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Benefits of Annual Forages

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By  Jeremiah Vardiman, University of Wyoming Extension

Annual cereal forage crops are receiving new interest and use by forage producers, especially in Montana. 

Why should forage producers consider cereal forages in their cropping system? 

Incorporating a cereal forage into a forage operation can provide certain benefits, such as crop flexibility, field improvements, forage yield during off years, and probably most important, breaking pest cycles affecting perennial forage production. 

Wheat, oat and rye were utilized on large acreages in the early 1900s prior to power farm implements, according to Montana State University’s Forage Program. After power farm implements, cereal forages were used at low levels for five decades. Starting in the early 2000s, Montana producers have been planting around 300,000 acres of cereal forages per year. Interest and use of cereal forages are also increasing in Wyoming and North Dakota. 

Cereal forages are divided into three distinct categories: Winter cereals including wheat, barley, triticale and spelt, spring cereals including barley, oat, triticale, wheat and emmer and warm season crops including millet, sundangrass, sorghum and corn. All are annual crops.

Montana research indicates winter cereals are consistently more productive than spring cereals. However, spring cereals, predominantly barley, are slightly higher in forage quality and are typically utilized more. In dryland production, winter cereals tend to capitalize on winter and spring moisture better than spring cereals, which lends to them being consistently more productive.

 Winter cereals usually reach harvest maturity 10 to 21 days ahead of spring cereals.

Cereal forage crops provide flexibility in a crop rotation with only one year of production that can be utilized for hay, silage or a grazing operation. This allows for field improvements, such as leveling and balancing soil fertility to occur at least twice – prior to and after the cereal crop – before moving back into a perennial forage. 

Forage cereals also provide decent forage production, one to three tons per acre dryland hay and three to four tons per acre irrigated hay, during the off-year when perennial forage fields are being renovated. Cereal forages, in particular winter wheat and spring barley, have found a great niche in renovating old alfalfa hay fields.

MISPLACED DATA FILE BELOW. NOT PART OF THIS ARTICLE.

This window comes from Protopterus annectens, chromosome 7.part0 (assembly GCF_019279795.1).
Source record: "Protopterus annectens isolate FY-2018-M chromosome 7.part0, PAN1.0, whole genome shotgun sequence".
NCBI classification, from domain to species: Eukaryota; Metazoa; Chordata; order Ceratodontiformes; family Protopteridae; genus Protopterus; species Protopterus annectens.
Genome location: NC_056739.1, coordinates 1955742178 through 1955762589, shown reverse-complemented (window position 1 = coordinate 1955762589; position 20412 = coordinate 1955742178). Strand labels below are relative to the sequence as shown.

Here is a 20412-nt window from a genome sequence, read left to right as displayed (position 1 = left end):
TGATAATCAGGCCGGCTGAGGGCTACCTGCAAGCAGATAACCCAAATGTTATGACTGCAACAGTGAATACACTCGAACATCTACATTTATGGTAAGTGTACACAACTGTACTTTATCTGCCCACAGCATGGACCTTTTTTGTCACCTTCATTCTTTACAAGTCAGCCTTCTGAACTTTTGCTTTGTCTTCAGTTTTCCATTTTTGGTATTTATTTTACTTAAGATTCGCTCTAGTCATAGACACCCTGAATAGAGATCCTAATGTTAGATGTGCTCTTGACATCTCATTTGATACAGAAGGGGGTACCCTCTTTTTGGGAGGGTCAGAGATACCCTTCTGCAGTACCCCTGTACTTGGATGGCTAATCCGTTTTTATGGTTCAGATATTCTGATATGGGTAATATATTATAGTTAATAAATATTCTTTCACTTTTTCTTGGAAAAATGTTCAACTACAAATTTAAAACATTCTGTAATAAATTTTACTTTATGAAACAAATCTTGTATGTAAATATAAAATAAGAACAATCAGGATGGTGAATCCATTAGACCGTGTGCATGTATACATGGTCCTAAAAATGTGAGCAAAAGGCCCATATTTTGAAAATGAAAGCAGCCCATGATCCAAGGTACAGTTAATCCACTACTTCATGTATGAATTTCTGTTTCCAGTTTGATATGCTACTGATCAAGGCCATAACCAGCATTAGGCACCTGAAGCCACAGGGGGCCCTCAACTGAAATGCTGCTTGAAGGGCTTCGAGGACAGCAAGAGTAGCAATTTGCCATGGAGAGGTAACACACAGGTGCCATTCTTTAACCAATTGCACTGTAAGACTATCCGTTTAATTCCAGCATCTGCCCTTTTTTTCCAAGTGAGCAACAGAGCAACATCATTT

Typically, awnless forage varieties are the most desirable for forage production because unlike awned grain varieties, awnless mitigates the concern of abscesses and injury when fed to livestock. In addition, forage varieties can be grown to a later maturity date than grain varieties, which increases the forage quality. Developmental harvest stages are targeted for four days after heading for grain varieties and 10 days after heading for forage varieties. 

Research in Montana, North Dakota and Wyoming indicate hooded awnless spring barley varieties Haybet, Hays, Westford, Bestford and Stockford, produced good yields, between three and four tons per acre on irrigated fields. 

The popular winter wheat variety Willow Creek has averaged 2.5 tons per acre, range was 1.25 to 3.1 tons per acre on dryland, along with good forage quality at 14 percent crude protein in research trials in Montana and Wyoming. 

The potential for accumulated nitrates, which can reach toxic levels for livestock, is a major concern when raising cereals for forage. Feeding forages with high nitrate levels, 5,000 ppm or greater, can cause abortions and death in cattle and sheep. Nitrate concentrations are typically higher in vegetative growth and decreases as the crop develops in maturity. 

Research from Montana has found oats are consistently higher in nitrates than other cereal forages. This same research demonstrated nitrate levels decreased significantly from the boot stage to the milk stage of development. 

This shows the importance of harvest timing to the correct developmental stage to achieve the highest yield and quality of cereal forage, while also producing a safe forage for livestock. 

Nitrate accumulation can also occur during stressful growing conditions, such as drought or frost, no matter the developmental stage. Nitrate accumulations could also occur in fields that have high or excess nitrates in the soil because of a previous alfalfa stand or heavy fertilization. The worst scenario for lethal nitrate levels would be the combination of growing cereal forages in a high nitrate soil compounded by stressful conditions and early harvest timing. 

Whether purchasing or growing cereal forages, make sure to have the forage tested for nitrate levels to assure their safety. When cereal forages are properly managed, they can be a good yielding and quality forage that allows flexibility in crop rotations, improvements to the field and getting a handle on pest pressures. 

                  Jeremiah Vardiman is a University of Wyoming agriculture and horticulture Extension Educator. He can be reached at jvardima@uwyo.edu.

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